New DOJ report shows progress for APD

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According to the Department of Justice, APD is moving in the right direction.

The newest DOJ report filed this week shows the department’s highest compliance numbers since the settlement agreement back in 2014.

“I want a sustainable process that will outlast DOJ and I mean that,” APD Chief Harold Medina said. “I want to create a process that is going to be here beyond them.”

Primary compliance is now at 100%, which means all 276 necessary agreement-related policies are now in place.

Secondary compliance is at 99%, that means all of the training to accompany the policies is done. That was the biggest jump in this reporting period.

“That included use of force, supervision, and PAMS, which is essentially our early warning system,” said Deputy Chief Cori Lowe, who oversees the Accountability Bureau. “We completed all of that training which put us up to 99 percent.”

The operational compliance, or putting the training into action, is now at 70%.

“The hardest compliance level is operational compliance,” said Deputy Chief Lowe. “That is putting that training and policy into operational on a day to day basis. That’s proving that we can do things on our own in accordance with policy and training.”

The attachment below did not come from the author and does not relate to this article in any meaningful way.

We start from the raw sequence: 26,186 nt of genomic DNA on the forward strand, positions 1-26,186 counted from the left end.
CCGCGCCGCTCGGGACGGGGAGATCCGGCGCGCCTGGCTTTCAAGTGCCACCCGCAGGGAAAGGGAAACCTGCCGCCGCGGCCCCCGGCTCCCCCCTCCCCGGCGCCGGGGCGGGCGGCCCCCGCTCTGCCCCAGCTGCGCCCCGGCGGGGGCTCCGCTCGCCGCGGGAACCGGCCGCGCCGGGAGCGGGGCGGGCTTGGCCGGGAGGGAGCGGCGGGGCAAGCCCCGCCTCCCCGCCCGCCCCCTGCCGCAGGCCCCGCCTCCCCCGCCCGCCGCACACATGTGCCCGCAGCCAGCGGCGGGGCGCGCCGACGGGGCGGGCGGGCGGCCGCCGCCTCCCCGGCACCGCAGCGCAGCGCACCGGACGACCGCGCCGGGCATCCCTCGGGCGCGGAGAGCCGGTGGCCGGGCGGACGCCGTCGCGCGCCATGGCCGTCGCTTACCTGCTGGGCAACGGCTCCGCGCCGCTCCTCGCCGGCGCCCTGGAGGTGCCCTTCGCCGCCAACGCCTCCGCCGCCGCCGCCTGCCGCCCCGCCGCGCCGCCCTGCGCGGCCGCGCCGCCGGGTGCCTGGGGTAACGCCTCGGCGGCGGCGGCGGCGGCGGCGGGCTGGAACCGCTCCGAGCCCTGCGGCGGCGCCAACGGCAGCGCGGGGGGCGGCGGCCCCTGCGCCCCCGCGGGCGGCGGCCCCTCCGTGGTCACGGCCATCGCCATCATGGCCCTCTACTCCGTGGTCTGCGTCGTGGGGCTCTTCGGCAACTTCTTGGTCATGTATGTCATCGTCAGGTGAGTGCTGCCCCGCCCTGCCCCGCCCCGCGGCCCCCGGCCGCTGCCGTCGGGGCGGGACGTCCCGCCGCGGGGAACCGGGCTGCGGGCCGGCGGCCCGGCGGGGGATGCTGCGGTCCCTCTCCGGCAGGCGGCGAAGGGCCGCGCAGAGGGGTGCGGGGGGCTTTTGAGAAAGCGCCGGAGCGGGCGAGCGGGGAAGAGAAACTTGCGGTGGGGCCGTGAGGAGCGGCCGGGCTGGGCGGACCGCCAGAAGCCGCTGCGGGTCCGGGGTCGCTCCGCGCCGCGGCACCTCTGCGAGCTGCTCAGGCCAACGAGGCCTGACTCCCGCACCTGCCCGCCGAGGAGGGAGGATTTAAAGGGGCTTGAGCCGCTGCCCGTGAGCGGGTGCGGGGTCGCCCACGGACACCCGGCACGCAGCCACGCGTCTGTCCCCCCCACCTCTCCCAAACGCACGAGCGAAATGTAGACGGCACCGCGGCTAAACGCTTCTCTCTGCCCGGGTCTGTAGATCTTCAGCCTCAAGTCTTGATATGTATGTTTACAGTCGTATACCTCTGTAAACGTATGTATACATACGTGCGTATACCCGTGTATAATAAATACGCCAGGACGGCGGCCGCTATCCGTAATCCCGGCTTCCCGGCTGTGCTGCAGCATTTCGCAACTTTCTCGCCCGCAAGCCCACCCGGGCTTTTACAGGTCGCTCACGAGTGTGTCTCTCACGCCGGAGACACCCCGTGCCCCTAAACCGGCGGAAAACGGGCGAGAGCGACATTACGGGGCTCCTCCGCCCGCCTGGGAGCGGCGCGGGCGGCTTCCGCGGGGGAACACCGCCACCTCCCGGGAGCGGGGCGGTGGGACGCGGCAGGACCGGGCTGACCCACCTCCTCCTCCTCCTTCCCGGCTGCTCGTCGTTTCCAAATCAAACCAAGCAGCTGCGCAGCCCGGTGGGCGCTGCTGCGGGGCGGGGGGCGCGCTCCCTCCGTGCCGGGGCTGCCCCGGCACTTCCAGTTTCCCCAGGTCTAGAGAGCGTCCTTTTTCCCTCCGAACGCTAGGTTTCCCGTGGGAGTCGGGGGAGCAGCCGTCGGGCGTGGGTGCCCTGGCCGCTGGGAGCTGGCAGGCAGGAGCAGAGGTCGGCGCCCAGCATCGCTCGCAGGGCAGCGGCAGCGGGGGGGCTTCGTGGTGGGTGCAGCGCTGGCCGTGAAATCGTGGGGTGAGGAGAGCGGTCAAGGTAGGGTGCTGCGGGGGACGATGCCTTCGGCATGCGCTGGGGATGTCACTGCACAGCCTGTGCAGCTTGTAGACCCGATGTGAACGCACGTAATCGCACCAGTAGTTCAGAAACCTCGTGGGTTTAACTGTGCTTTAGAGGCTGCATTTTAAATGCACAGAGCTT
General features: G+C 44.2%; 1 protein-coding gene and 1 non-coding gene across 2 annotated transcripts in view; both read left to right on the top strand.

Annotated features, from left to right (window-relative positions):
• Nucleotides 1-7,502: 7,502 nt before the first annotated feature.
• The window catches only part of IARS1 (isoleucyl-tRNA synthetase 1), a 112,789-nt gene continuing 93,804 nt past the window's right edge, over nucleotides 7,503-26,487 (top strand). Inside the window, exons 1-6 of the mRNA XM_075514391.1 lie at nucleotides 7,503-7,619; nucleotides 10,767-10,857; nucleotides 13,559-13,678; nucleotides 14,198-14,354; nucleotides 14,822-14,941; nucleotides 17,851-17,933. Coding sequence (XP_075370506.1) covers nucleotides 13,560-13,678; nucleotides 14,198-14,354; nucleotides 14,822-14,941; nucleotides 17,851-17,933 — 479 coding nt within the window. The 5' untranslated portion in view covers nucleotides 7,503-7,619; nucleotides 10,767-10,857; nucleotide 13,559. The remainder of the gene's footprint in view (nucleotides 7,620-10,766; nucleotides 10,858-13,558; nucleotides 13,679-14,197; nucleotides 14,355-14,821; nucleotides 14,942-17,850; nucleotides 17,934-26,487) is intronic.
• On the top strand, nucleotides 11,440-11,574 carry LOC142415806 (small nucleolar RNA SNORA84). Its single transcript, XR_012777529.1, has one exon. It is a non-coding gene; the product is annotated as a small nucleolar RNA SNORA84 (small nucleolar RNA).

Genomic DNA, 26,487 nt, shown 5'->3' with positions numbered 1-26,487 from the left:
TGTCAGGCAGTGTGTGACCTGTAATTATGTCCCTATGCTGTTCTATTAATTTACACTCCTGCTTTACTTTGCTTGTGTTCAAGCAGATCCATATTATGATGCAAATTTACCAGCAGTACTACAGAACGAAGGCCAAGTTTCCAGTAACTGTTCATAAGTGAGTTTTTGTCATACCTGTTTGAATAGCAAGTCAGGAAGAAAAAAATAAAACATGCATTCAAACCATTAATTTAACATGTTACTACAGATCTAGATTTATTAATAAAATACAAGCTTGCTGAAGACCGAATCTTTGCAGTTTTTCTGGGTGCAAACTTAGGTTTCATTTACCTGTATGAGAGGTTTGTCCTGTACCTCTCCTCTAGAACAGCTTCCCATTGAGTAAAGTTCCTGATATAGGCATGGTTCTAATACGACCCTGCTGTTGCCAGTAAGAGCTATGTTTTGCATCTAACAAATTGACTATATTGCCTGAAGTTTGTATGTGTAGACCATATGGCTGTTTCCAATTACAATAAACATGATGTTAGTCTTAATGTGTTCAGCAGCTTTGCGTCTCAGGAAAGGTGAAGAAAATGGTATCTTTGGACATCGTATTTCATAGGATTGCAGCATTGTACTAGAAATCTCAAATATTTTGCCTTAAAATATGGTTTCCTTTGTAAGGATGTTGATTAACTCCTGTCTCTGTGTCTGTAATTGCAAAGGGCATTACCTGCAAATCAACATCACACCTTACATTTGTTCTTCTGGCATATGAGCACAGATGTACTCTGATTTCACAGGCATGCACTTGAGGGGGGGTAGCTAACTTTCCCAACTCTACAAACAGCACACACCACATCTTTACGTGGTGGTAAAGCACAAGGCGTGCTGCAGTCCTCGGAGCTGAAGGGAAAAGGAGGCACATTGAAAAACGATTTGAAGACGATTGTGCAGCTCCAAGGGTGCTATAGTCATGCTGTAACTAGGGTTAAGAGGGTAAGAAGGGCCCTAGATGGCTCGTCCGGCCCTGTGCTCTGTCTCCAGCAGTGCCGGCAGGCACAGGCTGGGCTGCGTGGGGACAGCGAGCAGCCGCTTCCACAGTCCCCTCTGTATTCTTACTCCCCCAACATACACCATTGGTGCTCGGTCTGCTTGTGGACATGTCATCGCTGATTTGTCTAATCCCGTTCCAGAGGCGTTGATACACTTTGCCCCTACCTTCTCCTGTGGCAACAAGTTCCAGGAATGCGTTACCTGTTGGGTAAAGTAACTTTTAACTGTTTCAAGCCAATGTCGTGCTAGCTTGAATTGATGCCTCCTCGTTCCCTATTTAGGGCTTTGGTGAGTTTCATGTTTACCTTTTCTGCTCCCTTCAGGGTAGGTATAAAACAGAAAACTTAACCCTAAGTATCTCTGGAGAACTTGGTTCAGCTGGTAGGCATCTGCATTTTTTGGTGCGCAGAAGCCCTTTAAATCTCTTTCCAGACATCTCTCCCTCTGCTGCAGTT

Chief Medina attributes the biggest jump in this reporting period to new leadership at the training academy and in other high-level positions.

“Sometimes people may criticize and say APD is top heavy,” said Chief Medina. “APD’s never been under a settlement agreement and now APD has never moved a settlement agreement forward this quickly and it’s because we have resources at the top.”

These high numbers signal the end of the agreement could be near. APD recently put a two-year timeline on it.

“My goal is that we go into compliance with policies and procedures that stay the same,” said Chief Medina. “That we modify very little because it is creating the department that we want. Hopefully we could build off this momentum and we could continue to move in the right direction and hopefully we can get out of this in the near future.”

If you want more information on this latest report, a district court judge is scheduled to host a public hearing on it in July.